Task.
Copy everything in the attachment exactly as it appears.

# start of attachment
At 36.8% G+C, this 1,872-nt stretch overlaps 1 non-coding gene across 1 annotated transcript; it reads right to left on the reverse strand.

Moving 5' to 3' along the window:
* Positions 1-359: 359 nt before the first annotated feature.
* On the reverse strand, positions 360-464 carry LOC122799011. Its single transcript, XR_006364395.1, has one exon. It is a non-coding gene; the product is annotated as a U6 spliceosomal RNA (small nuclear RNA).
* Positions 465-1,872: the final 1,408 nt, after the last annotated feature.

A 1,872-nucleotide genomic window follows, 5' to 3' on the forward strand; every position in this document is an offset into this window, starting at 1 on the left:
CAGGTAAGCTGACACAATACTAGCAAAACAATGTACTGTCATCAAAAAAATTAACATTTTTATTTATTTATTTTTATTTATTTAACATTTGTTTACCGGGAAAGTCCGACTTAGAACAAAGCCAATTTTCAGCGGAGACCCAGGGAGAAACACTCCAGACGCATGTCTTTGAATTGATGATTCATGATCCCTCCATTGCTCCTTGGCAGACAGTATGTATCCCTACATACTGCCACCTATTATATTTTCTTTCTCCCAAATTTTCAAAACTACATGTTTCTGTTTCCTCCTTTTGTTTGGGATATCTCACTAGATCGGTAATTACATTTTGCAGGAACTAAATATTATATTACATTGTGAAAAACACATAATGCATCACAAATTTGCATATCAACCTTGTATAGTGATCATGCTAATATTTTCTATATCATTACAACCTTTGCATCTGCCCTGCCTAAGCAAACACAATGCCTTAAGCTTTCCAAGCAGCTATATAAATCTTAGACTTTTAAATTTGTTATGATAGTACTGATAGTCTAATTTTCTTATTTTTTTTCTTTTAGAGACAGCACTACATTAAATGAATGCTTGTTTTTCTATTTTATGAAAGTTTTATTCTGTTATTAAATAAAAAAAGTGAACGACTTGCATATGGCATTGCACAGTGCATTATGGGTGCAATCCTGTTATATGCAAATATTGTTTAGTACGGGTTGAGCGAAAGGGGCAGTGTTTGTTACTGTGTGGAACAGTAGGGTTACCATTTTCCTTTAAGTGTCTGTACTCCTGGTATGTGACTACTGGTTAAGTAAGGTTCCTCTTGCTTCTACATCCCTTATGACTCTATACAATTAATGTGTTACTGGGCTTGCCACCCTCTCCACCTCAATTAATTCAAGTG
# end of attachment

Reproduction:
At 36.8% G+C, this 1,872-nt stretch overlaps 1 non-coding gene across 1 annotated transcript; it reads right to left on the reverse strand.

Moving 5' to 3' along the window:
* Positions 1-359: 359 nt before the first annotated feature.
* On the reverse strand, positions 360-464 carry LOC122799011. Its single transcript, XR_006364395.1, has one exon. It is a non-coding gene; the product is annotated as a U6 spliceosomal RNA (small nuclear RNA).
* Positions 465-1,872: the final 1,408 nt, after the last annotated feature.

A 1,872-nucleotide genomic window follows, 5' to 3' on the forward strand; every position in this document is an offset into this window, starting at 1 on the left:
CAGGTAAGCTGACACAATACTAGCAAAACAATGTACTGTCATCAAAAAAATTAACATTTTTATTTATTTATTTTTATTTATTTAACATTTGTTTACCGGGAAAGTCCGACTTAGAACAAAGCCAATTTTCAGCGGAGACCCAGGGAGAAACACTCCAGACGCATGTCTTTGAATTGATGATTCATGATCCCTCCATTGCTCCTTGGCAGACAGTATGTATCCCTACATACTGCCACCTATTATATTTTCTTTCTCCCAAATTTTCAAAACTACATGTTTCTGTTTCCTCCTTTTGTTTGGGATATCTCACTAGATCGGTAATTACATTTTGCAGGAACTAAATATTATATTACATTGTGAAAAACACATAATGCATCACAAATTTGCATATCAACCTTGTATAGTGATCATGCTAATATTTTCTATATCATTACAACCTTTGCATCTGCCCTGCCTAAGCAAACACAATGCCTTAAGCTTTCCAAGCAGCTATATAAATCTTAGACTTTTAAATTTGTTATGATAGTACTGATAGTCTAATTTTCTTATTTTTTTTCTTTTAGAGACAGCACTACATTAAATGAATGCTTGTTTTTCTATTTTATGAAAGTTTTATTCTGTTATTAAATAAAAAAAGTGAACGACTTGCATATGGCATTGCACAGTGCATTATGGGTGCAATCCTGTTATATGCAAATATTGTTTAGTACGGGTTGAGCGAAAGGGGCAGTGTTTGTTACTGTGTGGAACAGTAGGGTTACCATTTTCCTTTAAGTGTCTGTACTCCTGGTATGTGACTACTGGTTAAGTAAGGTTCCTCTTGCTTCTACATCCCTTATGACTCTATACAATTAATGTGTTACTGGGCTTGCCACCCTCTCCACCTCAATTAATTCAAGTG